Endothelial cell stiffness (elastic modulus) in living HUVEC. Cells were exposed for 72 hours to solvent (control), to aldosterone (aldo), to aldosterone and spironolactone (aldo+spiro), to dexamethasone (dexa), or to dexamethasone and RU486 (dexa+RU). Mean values ± s.e.m. are shown; the number of individual cells in which stiffness was measured is shown in the bars. Asterisk indicates significant difference in comparison with control (P<0.01).

Fig. 4.

(A) Transendothelial dextran permeability measured with fluorescence-labeled 40 kDa dextran. Cells were exposed for 72 hours to solvent (control), to aldosterone (aldo), to aldosterone and spironolactone (aldo+spiro), to dexamethasone (dexa), or to dexamethasone and RU486 (dexa+RU). Mean values ± s.e.m. are shown; the number of measurements on individual monolayers is shown in the bars. Asterisk indicates significant difference in comparison with control (P<0.01); § indicates significant difference in comparison with dexamethasone (P<0.02). (B) Transendothelial electrical resistance measured with the electrical cell impedance sensing (ECIS) technique. Cell treatment was as described in section A. Mean values ± s.e.m. are shown; the number of measurements on individual monolayers is shown in the bars. Asterisk indicates significant difference in comparison with control (P<0.01).

Fig. 5.

Identification of αENaC in human endothelial cells (HUVEC; representative experiment). Membrane proteins were separated by SDS-PAGE and stained with Coomassie brilliant blue (lane 1). αENaC was detected by using an anti-αENaC antibody (lanes 2-4). The amount of αENaC in the aldosterone-treated sample (A) is about twice that in the control (C) and about 6 times higher than that of aldosterone and spironolactone (A+S)-incubated HUVEC. As positive control (PC), we used ENaC-expressing oocytes. The molecular mass standard is given on the left. The upper band in the range of 90 kDa most likely represents a glycosylated form of ENaC.


The focus of the present study is upon steroid hormone action in endothelium. We have highlighted the actions of aldosterone because little is known about it. There appear to be three findings that warrant discussion. The first is the dramatic increase in apical cell surface. The second is the apparent lack of change in endothelial permeability. The third is the increase in cell stiffness. All three observations were made after treatment with aldosterone and were prevented by a blockade of the intracellular receptors. The effects of aldosterone on endothelium are selective for mineralocorticoids, as the glucocorticoid dexamethasone exerts a completely different spectrum of action. Dexamethasone affects neither the endothelial cell surface nor endothelial cell stiffness. However, dexamethasone does decrease endothelial permeability, as expected (Romero et al., 2003). The reason for the selective effects of the different steroids can be explained as follows. Similar to in the kidney (Farman and Rafestin-Oblin, 2001), the mineralocorticoid receptor in endothelium (Hadoke et al., 2001) is well protected by an enzyme, 11β-hydroxysteroid dehydrogenase type 2 (HSD2). This enzyme plays a crucial role in preventing major glucocorticoid access to the mineralocorticoid receptor. HSD2 transforms glucocorticoids into metabolites that have no affinity for the mineralocorticoid receptors (Funder et al., 1988). Taken together, even high blood concentrations of glucocorticoids should not be able to mimick the selective action of aldosterone in endothelium.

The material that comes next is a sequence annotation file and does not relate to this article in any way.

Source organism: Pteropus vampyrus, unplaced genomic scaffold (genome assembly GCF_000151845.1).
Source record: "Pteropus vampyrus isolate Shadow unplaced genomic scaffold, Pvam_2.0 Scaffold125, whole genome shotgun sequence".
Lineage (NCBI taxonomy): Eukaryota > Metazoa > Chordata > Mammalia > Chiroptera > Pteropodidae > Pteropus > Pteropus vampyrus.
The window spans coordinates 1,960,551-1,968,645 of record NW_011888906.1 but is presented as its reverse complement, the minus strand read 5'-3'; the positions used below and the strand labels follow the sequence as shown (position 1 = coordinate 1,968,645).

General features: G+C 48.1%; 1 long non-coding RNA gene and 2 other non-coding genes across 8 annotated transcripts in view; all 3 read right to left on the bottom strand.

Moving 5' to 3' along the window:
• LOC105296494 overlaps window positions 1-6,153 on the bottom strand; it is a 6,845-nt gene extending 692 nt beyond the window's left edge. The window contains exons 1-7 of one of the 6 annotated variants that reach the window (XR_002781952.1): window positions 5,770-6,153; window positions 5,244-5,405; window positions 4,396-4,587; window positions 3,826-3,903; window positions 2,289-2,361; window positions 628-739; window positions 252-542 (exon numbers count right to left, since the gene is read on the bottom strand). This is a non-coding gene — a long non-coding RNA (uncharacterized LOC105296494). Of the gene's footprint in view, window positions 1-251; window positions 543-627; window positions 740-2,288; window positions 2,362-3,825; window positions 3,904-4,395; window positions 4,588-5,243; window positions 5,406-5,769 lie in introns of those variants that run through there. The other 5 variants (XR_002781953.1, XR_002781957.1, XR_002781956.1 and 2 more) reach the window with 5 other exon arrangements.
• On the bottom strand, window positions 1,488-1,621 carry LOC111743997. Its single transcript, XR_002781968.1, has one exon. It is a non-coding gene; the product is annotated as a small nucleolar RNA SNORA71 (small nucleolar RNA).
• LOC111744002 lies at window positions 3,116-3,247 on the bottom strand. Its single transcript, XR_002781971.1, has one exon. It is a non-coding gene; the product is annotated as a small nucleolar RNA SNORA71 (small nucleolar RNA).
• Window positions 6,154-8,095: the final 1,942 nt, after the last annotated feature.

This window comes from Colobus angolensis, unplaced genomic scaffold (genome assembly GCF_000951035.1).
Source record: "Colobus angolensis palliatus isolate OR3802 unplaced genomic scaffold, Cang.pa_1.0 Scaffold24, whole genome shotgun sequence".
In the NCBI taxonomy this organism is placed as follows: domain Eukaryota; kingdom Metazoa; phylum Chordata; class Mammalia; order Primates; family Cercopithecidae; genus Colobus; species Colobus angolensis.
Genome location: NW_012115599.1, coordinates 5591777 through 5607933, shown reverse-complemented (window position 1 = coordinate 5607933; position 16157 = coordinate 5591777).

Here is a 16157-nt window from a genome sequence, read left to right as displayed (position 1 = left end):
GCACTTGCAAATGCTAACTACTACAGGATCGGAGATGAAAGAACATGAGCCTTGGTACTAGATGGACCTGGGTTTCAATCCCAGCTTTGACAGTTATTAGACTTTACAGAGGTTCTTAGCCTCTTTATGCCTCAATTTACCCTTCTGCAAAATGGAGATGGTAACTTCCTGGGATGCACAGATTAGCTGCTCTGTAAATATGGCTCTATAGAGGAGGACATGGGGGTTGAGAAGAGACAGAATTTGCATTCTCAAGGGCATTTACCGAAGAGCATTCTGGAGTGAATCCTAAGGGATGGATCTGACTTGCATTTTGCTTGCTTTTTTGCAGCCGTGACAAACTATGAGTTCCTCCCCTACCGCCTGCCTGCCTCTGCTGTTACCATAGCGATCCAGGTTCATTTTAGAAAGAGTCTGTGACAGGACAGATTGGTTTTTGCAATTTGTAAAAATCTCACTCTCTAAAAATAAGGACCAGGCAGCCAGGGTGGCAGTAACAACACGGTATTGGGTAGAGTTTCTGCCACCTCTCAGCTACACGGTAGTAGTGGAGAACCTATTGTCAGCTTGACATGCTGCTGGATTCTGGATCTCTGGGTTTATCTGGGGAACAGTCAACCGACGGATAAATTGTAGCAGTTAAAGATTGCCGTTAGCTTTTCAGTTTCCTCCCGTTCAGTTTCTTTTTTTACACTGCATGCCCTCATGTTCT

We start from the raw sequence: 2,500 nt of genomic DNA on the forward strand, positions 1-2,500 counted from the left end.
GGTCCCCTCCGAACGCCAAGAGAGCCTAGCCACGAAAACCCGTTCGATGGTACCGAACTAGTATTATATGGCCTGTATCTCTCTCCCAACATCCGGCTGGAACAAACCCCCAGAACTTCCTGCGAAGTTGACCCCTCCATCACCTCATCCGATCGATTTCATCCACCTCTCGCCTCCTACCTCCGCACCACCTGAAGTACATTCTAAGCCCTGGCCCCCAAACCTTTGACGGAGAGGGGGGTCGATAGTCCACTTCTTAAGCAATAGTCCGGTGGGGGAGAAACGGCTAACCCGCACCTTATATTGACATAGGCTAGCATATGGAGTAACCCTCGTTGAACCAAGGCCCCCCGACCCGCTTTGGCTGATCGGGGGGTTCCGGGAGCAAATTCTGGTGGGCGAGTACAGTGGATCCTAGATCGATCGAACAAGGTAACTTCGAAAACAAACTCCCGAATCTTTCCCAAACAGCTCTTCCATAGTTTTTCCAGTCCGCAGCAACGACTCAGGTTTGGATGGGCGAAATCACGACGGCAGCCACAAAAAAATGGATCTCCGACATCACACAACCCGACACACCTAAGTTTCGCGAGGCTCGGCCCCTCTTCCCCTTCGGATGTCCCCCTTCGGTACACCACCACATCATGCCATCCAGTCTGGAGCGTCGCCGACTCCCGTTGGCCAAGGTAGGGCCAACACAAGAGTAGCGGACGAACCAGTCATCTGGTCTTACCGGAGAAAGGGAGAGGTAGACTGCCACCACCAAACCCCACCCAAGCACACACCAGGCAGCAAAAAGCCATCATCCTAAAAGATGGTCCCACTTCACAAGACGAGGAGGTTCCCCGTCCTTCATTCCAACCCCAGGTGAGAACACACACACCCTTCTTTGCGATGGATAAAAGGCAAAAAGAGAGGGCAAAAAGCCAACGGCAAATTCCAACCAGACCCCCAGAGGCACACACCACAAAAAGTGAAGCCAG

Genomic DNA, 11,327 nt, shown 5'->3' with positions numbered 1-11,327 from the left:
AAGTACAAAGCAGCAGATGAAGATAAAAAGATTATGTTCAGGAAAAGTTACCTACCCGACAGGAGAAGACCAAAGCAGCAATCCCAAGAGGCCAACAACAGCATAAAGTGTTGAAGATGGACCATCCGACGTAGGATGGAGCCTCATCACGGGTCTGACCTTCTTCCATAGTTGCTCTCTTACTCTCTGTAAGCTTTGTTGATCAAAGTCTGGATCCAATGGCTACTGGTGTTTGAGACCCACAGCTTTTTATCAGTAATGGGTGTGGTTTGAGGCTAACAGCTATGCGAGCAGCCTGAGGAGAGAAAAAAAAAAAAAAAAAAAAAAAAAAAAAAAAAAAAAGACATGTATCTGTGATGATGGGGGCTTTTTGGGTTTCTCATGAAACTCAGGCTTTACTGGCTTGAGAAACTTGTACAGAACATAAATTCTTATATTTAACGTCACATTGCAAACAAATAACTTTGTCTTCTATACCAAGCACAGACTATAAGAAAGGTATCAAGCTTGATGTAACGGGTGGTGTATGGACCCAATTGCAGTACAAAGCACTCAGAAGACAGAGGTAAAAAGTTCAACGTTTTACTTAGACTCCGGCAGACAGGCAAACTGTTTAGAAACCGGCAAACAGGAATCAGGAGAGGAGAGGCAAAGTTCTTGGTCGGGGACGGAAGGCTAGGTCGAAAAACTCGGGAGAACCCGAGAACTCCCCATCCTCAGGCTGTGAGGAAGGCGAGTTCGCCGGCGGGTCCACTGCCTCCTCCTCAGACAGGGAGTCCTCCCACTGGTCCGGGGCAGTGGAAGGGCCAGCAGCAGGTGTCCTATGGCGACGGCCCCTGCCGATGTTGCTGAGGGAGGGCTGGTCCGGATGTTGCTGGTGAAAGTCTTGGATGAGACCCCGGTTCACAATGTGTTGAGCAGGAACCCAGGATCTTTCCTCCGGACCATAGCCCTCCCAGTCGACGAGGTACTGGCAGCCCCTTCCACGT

The renal response to aldosterone is usually the retention of sodium and the secretion of potassium. In addition, aldosterone stimulates renal proton secretion. Target cells are the principal and intercalated cells of renal collecting ducts that thus control acid-base and electrolyte balance in the human body (Al Awqati and Schwartz, 2004). In the kidney, similar to in other organs and tissues, aldosterone exerts a transient, fast (non-genomic) response at a subcellular level that triggers a sustained, late (genomic) response resulting in modified epithelial function (Boldyreff and Wehling, 2004). A typical response to aldosterone in kidney is the recruitment of sodium channels stored in the subapical membrane vesicles of principal cells (Schafer, 2002; Palmer and Frindt, 2000). This causes sodium retention by the kidney. A similar scenario could occur in endothelial cells. Vascular endothelium expresses mineralocorticoid receptors (Lombes et al., 1992; Oberleithner et al., 2003) and epithelial sodium channels (Golestaneh et al., 2001; Chen et al., 2004) or closely related isoforms of sodium channels (Vigne et al., 1989). In the present study, western blot experiments confirm the presence of ENaC in HUVEC. In addition, they indicate that αENaC expression is increased after aldosterone treatment and is inhibited by spironolactone.